Robotics team plans solar project at Morris Area Schools
This is one powerful way to fund a team.
The Morris Area High School robotics team wants to install solar panels on the campus of Morris Area Schools. The money the school district saves in energy costs because of the solar power would then be given to the team.
The team has received approval from the Morris Area School Board to install a system that would provide 8 kilowatt hours up to 40 kilowatt hours. The team has also received a $6,500 seed grant from the Clean Energy Resource Teams (CERTs). The team needs about $17,000 to install the 8 kilowatt solar energy system and $46,000 to install the 40 kilowatt system. The installation is a one-time cost.
Robotics coach Eric Buchanan, a renewable energy scientist at the West Central Research and Outreach Center, said solar panels require little or no maintence each year. The panels the robotics team plans to install will have a warrant of 25 years, Buchanan said. Panels can last longer than 25 years. They still produce energy but the amount declines slightly each year, Buchanan said.
The size of the system installed depends on how much money is raised, team member Teresa Boyd said. The team has already raised about $15,000.
The team is used to raising money because it needs to raise between $10,000 and $15,000 each year to help buy the equipment needed to build a robot for competition and to travel to competition sites in the Upper Midwest, Buchanan said.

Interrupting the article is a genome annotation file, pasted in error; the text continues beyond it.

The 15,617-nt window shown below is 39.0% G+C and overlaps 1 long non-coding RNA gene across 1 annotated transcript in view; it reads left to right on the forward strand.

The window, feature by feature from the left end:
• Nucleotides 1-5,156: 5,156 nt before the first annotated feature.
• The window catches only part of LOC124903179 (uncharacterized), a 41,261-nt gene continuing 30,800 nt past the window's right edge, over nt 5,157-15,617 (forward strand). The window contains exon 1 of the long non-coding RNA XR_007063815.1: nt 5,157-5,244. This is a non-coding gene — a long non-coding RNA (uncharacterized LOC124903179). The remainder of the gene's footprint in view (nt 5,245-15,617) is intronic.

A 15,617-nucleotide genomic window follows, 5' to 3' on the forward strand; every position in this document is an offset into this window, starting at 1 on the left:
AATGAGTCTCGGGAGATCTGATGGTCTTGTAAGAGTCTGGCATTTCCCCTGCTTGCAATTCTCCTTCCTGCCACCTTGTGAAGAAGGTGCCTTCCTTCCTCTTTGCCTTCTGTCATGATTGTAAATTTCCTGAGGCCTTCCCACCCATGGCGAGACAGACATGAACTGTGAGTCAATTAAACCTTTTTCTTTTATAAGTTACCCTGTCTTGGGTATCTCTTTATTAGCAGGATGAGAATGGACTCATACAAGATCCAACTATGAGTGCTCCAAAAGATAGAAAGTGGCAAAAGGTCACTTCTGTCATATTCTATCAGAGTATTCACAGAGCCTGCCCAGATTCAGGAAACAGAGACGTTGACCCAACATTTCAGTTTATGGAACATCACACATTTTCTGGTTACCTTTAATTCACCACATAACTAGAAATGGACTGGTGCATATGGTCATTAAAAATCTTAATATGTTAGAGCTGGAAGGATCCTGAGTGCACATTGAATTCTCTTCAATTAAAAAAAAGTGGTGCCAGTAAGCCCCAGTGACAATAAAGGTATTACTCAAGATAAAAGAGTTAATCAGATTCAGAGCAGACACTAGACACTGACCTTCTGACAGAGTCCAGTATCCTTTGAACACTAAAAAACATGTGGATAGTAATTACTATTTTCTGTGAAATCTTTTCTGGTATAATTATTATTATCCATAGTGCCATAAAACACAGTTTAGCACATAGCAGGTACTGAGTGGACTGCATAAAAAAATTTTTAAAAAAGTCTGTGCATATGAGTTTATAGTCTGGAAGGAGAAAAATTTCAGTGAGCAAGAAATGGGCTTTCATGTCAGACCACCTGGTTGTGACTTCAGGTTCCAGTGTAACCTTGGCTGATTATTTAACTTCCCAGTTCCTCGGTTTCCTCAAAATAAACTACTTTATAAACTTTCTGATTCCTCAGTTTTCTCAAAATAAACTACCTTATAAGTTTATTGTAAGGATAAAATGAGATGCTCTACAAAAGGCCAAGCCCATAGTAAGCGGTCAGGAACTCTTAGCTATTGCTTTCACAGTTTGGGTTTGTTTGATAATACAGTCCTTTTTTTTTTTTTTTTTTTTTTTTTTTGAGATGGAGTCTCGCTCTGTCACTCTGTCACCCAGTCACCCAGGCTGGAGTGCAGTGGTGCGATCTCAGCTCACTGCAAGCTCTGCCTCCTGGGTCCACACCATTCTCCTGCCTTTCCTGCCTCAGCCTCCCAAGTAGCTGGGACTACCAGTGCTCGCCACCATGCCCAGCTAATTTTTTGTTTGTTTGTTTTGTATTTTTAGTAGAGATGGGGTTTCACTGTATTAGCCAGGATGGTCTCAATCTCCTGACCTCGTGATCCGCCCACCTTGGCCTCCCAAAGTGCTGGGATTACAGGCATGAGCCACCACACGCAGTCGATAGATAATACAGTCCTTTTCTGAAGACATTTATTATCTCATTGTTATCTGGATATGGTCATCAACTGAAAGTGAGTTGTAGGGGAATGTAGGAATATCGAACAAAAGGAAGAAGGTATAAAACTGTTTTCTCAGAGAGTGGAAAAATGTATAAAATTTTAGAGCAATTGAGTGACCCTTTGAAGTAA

The solar panel savings money wouldn't pay for all the annual team costs but it would be a sustainable, reliable source of income, Buchanan said.
The solar panel system would be installed near the proposed new bus garage on the Morris Area High School and Elementary School campus.
While the solar panels can help provide a steady stream of income for the team, the goal of the project is bigger than that.
Team members said Morris Area students in all grades can benefit from the solar panels.
"For me, I feel like the (school's) science department can use it for research and experiments," Robotics team member Mara DeRung said.
Students can "track carbon emissions and the amount of kilowatt hours produced on cloudy day versus sunny days," Boyd said.
Elementary students can learn about how solar panels work, team member Emerald Vipond said.
And, Vipond and Boyd said, a solar panel is an environmentally friendly source of energy and lessens the school's use of fossil fuels.
The team also wants the solar panels to be a model for the community. Other governmental entities or businesses may be motivated to use solar panels if they can learn of the benefits the school receives, team members said.
The team will sponsor a fundraiser and educational night for the community from 5 to 7 p.m. on Thursday, June 7, at East Side Park in Morris. The team will be serving a meal for free-will donation and providing information on solar panels and its proposed project.
This would be the first solar panel project for the school and team but team members said there is potential for more projects.
Michael Hoffman said the school district has a lot of flat open space on the roofs of buildings that are well -suited for solar panels.
Buchanan said the school district's campus also has open space on the ground suitable for more solar panels.